Me! The Doctor's deal since RTD has been that EVERY human has potential, not just Bill. Now every last person having potential is probably a stretch, but I'd say it steers closer to the truth than saying n-1 of us aren't worth it.

Also, Martha and Donna are still kicking around somewhere; did the Doctor just say they aren't worth it? Jesus Doctor, you can be a jerk to your exes.

Here's a much better version of this episode, where Rick Sanchez ends the alien domination of earth. And yes Rick is a misanthropic asshole, but that's by design and not a quirk of bad writing:

https://www.youtube.com/watch?v=_7CxQwxQo6Q

Brendoon said...

And even though the monks were fully evil they seemed to be an excuse (in this episode) to bring out the old, old message that "anyone in authority is bad, we need to bring 'em down so we can do anything we like, at any cost."
About 5-10 years back I was a rabid supporter of that view but the message now seems way out of date. (Writer must be in his 30's I'm guessing, not had his "mid-life" and learned the lessons of his next decade.)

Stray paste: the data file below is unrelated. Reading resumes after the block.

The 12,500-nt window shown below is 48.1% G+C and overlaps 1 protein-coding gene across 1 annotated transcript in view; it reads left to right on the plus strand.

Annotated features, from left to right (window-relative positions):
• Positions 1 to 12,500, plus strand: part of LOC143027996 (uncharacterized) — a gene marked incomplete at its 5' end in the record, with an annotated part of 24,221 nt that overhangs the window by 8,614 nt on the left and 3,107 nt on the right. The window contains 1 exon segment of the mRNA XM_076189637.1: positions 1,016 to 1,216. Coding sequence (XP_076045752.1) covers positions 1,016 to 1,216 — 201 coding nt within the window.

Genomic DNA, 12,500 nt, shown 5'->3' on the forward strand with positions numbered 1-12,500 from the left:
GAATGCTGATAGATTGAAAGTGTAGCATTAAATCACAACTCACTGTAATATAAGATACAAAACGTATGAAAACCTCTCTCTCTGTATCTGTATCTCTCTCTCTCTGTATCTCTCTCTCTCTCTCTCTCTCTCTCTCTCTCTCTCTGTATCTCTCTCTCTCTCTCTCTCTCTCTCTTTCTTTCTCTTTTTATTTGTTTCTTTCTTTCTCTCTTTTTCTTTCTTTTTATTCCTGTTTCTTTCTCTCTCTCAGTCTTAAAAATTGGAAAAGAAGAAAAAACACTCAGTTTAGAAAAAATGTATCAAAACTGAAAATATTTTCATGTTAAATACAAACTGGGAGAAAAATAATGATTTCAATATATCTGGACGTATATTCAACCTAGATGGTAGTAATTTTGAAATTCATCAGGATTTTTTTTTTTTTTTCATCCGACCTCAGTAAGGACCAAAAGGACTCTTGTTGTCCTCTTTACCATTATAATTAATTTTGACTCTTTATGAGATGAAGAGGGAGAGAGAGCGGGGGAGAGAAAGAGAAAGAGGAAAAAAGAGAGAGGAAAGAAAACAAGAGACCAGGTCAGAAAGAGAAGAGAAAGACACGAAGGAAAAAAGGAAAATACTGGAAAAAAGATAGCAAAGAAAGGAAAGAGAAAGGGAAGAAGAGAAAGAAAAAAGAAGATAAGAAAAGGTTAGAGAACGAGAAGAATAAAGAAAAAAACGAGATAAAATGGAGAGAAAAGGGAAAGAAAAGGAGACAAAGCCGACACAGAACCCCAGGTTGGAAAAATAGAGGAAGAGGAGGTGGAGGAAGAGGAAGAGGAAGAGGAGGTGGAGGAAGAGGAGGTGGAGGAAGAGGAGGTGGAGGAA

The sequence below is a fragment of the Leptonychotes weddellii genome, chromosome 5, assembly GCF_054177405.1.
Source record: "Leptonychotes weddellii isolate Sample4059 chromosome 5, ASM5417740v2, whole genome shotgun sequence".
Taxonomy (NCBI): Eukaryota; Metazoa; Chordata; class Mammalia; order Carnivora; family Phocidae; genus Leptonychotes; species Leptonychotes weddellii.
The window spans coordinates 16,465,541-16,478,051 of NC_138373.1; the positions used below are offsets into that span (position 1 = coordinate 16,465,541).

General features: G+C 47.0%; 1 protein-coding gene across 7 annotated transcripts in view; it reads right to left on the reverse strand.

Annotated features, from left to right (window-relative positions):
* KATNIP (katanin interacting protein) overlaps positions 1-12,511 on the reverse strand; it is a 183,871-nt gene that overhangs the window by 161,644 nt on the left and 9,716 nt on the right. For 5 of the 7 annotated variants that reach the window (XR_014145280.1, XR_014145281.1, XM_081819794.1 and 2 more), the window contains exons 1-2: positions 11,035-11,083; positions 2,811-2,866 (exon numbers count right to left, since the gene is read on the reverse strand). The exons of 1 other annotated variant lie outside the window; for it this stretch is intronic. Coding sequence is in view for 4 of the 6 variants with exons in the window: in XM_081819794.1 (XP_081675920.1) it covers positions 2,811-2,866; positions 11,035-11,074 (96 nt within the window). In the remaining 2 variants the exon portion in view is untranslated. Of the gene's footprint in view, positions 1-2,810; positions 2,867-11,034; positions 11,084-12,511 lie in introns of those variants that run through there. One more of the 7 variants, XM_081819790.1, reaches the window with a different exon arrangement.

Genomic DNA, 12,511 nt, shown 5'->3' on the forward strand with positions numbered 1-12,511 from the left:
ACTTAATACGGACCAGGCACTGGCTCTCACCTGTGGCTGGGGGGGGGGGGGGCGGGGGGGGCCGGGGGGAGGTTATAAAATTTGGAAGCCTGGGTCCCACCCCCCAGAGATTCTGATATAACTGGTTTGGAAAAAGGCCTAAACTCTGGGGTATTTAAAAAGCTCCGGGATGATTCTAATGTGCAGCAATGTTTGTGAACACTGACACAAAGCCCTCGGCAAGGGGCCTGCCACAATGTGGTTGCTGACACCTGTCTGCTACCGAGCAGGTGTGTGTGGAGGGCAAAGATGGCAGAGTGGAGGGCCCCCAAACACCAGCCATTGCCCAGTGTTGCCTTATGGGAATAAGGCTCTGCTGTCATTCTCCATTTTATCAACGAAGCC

Free will is enormously important, but even in the Doctor's universe it comes in second place to consideration for others and working together for the best: Trump and May are NOT intergalactic monks no matter what we think of them.

Anonymous said...

"anyone in authority is bad, we need to bring 'em down so we can do anything we like, at any cost."

Eventually, one internalizes a few things:

1) there are a lot of people who abuse their power, but

2) there are also a lot of people trying to use power constructively (within the limits of their power) but it's impossible to please everyone, so

3) it's important to learn the difference between the two when differentiating between friend and foe.

One reason I'm not down with anti-establishment politics is, I get to asking myself, "how would I solve these problems if I were in power?" Very often, I am forced to concede that I would not be able to do any better than the people currently in office. It's not enough to scream "nnnnrrrgggggghhh I DON'T CARE HOW YOU DO IT, JUST DO IT!!!"

And, there's no virtue in campaigning on "those other politicians aren't giving you what you deserve!" when you have no ability to deliver either. See #2 and #3 above.